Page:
When Bryce Harper signed his 13 year $330 million deal with the Philadelphia Phillies in March of 2019, he brought some uncomfortable baggage along with him to the City of Brotherly Love. No, it wasn't his Washington Nationals jersey, we all know how quick MV3 was willing to jettison that article of clothing once the ink dried on his contract offer. Out with the old and in with the new.
No, it was something else, something far worse that combines the color silver with a little blue star that Philadelphia sports fans don't like very much. Yeah that one. It's hard to say out loud, never mind think, so we'll just get it over with: Bryce Harper arrived in Philadelphia as a Dallas Cowboys fan.
But people do change, and now Harper is a Philadelphia Eagles fan just like the rest of us. Appearing in a hype video ahead of the prime time Eagles vs Cowboys on Sunday Night Football, the Phillies superstar first baseman made his change in football loyalty official. Sadly, it didn't inspire an Eagles victory, but it was still cool to watch.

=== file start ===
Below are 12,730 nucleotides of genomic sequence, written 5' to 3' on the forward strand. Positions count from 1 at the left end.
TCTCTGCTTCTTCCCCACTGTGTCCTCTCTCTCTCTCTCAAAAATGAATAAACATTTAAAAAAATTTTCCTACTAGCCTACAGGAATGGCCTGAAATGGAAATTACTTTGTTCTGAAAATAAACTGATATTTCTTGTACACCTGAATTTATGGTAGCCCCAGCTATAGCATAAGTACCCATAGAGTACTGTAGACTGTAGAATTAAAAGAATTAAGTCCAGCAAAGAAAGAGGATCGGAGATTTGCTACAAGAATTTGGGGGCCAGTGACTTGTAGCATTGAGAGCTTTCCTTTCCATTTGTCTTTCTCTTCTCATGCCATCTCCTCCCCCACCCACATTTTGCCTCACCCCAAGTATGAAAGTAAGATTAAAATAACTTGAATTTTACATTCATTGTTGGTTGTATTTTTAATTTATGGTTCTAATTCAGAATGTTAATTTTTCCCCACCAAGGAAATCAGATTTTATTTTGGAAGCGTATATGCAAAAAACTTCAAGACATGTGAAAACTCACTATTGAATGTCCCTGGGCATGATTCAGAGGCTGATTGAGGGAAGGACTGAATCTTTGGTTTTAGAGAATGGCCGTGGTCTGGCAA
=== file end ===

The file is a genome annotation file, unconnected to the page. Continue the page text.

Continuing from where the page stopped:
The first step is admitting you have a problem, and for Harper, two decades and counting without a Super Bowl trophy probably brought about a moment of clarity. Either way, this "work thing" seems to be paying off for Harper and Philadelphia sports fans. Will it pay more and with a few more years attached to it?
Repping the Eagles in this hype video is another example of how Harper has embraced Philadelphia, and nothing about it seems contrived or phony. Playing in a city with a passionate fan base and a reputation as being one of the toughest in American sports, Harper has repeatedly proven that building that relationship is actually a pretty easy thing to do if you understand that responsibility.
Bryce Harper is proof of what happens when you don't treat the location you play in like just another zip code for seven months of the year and acknowledge in simple ways that you understand the culture and the people who occupy that place. It's clear that Harper's off-field legacy is just as important to him as the one he'll eventually leave on the field.